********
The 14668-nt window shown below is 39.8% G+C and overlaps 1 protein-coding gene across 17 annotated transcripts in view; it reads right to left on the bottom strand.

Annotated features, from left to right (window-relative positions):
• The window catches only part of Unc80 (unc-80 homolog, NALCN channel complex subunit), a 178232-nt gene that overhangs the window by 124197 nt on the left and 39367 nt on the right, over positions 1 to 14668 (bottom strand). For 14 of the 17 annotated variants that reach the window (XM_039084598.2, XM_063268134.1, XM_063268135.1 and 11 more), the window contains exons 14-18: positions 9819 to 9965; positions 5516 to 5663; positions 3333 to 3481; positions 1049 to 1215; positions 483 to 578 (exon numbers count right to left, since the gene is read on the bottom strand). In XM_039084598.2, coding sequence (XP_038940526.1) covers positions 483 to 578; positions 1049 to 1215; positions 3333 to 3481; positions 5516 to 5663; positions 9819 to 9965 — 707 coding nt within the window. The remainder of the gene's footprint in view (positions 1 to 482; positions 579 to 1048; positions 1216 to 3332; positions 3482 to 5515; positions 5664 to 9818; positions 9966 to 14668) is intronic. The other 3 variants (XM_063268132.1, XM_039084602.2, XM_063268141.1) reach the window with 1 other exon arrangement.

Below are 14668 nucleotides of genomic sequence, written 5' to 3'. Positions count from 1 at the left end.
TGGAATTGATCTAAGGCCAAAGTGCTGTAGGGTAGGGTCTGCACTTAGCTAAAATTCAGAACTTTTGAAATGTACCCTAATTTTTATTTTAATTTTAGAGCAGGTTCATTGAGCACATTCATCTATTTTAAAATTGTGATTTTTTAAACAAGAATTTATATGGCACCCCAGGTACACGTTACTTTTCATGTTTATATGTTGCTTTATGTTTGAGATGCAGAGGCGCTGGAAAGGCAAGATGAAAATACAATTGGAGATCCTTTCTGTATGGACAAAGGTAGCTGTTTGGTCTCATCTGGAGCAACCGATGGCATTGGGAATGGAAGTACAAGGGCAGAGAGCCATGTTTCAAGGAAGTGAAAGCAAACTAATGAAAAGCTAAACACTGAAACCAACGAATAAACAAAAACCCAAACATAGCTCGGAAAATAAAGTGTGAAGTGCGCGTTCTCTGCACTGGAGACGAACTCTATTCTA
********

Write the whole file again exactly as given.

The 14668-nt window shown below is 39.8% G+C and overlaps 1 protein-coding gene across 17 annotated transcripts in view; it reads right to left on the bottom strand.

Annotated features, from left to right (window-relative positions):
• The window catches only part of Unc80 (unc-80 homolog, NALCN channel complex subunit), a 178232-nt gene that overhangs the window by 124197 nt on the left and 39367 nt on the right, over positions 1 to 14668 (bottom strand). For 14 of the 17 annotated variants that reach the window (XM_039084598.2, XM_063268134.1, XM_063268135.1 and 11 more), the window contains exons 14-18: positions 9819 to 9965; positions 5516 to 5663; positions 3333 to 3481; positions 1049 to 1215; positions 483 to 578 (exon numbers count right to left, since the gene is read on the bottom strand). In XM_039084598.2, coding sequence (XP_038940526.1) covers positions 483 to 578; positions 1049 to 1215; positions 3333 to 3481; positions 5516 to 5663; positions 9819 to 9965 — 707 coding nt within the window. The remainder of the gene's footprint in view (positions 1 to 482; positions 579 to 1048; positions 1216 to 3332; positions 3482 to 5515; positions 5664 to 9818; positions 9966 to 14668) is intronic. The other 3 variants (XM_063268132.1, XM_039084602.2, XM_063268141.1) reach the window with 1 other exon arrangement.

Below are 14668 nucleotides of genomic sequence, written 5' to 3'. Positions count from 1 at the left end.
TGGAATTGATCTAAGGCCAAAGTGCTGTAGGGTAGGGTCTGCACTTAGCTAAAATTCAGAACTTTTGAAATGTACCCTAATTTTTATTTTAATTTTAGAGCAGGTTCATTGAGCACATTCATCTATTTTAAAATTGTGATTTTTTAAACAAGAATTTATATGGCACCCCAGGTACACGTTACTTTTCATGTTTATATGTTGCTTTATGTTTGAGATGCAGAGGCGCTGGAAAGGCAAGATGAAAATACAATTGGAGATCCTTTCTGTATGGACAAAGGTAGCTGTTTGGTCTCATCTGGAGCAACCGATGGCATTGGGAATGGAAGTACAAGGGCAGAGAGCCATGTTTCAAGGAAGTGAAAGCAAACTAATGAAAAGCTAAACACTGAAACCAACGAATAAACAAAAACCCAAACATAGCTCGGAAAATAAAGTGTGAAGTGCGCGTTCTCTGCACTGGAGACGAACTCTATTCTA